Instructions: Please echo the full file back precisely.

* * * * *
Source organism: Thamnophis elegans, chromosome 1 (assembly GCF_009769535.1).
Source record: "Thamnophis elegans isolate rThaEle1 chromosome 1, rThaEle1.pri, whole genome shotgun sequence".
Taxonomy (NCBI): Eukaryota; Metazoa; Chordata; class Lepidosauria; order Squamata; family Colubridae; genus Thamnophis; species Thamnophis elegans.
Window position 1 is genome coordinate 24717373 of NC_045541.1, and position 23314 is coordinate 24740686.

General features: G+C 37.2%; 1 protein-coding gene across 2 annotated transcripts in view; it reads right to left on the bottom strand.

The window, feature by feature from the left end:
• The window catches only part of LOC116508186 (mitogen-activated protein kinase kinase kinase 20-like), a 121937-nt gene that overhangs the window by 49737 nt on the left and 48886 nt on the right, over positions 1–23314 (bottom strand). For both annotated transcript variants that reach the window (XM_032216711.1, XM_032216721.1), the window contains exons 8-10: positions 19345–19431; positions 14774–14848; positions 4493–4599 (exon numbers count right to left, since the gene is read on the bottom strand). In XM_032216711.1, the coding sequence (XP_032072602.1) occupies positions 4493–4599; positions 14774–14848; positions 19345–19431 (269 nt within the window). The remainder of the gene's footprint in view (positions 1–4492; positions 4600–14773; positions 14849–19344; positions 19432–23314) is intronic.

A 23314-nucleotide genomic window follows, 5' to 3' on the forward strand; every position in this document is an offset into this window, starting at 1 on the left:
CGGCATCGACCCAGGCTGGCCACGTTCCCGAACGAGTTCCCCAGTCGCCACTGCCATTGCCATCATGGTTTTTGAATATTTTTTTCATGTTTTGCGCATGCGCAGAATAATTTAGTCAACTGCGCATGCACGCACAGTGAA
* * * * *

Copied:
Source organism: Thamnophis elegans, chromosome 1 (assembly GCF_009769535.1).
Source record: "Thamnophis elegans isolate rThaEle1 chromosome 1, rThaEle1.pri, whole genome shotgun sequence".
Taxonomy (NCBI): Eukaryota; Metazoa; Chordata; class Lepidosauria; order Squamata; family Colubridae; genus Thamnophis; species Thamnophis elegans.
Window position 1 is genome coordinate 24717373 of NC_045541.1, and position 23314 is coordinate 24740686.

General features: G+C 37.2%; 1 protein-coding gene across 2 annotated transcripts in view; it reads right to left on the bottom strand.

The window, feature by feature from the left end:
• The window catches only part of LOC116508186 (mitogen-activated protein kinase kinase kinase 20-like), a 121937-nt gene that overhangs the window by 49737 nt on the left and 48886 nt on the right, over positions 1–23314 (bottom strand). For both annotated transcript variants that reach the window (XM_032216711.1, XM_032216721.1), the window contains exons 8-10: positions 19345–19431; positions 14774–14848; positions 4493–4599 (exon numbers count right to left, since the gene is read on the bottom strand). In XM_032216711.1, the coding sequence (XP_032072602.1) occupies positions 4493–4599; positions 14774–14848; positions 19345–19431 (269 nt within the window). The remainder of the gene's footprint in view (positions 1–4492; positions 4600–14773; positions 14849–19344; positions 19432–23314) is intronic.

A 23314-nucleotide genomic window follows, 5' to 3' on the forward strand; every position in this document is an offset into this window, starting at 1 on the left:
CGGCATCGACCCAGGCTGGCCACGTTCCCGAACGAGTTCCCCAGTCGCCACTGCCATTGCCATCATGGTTTTTGAATATTTTTTTCATGTTTTGCGCATGCGCAGAATAATTTAGTCAACTGCGCATGCACGCACAGTGAA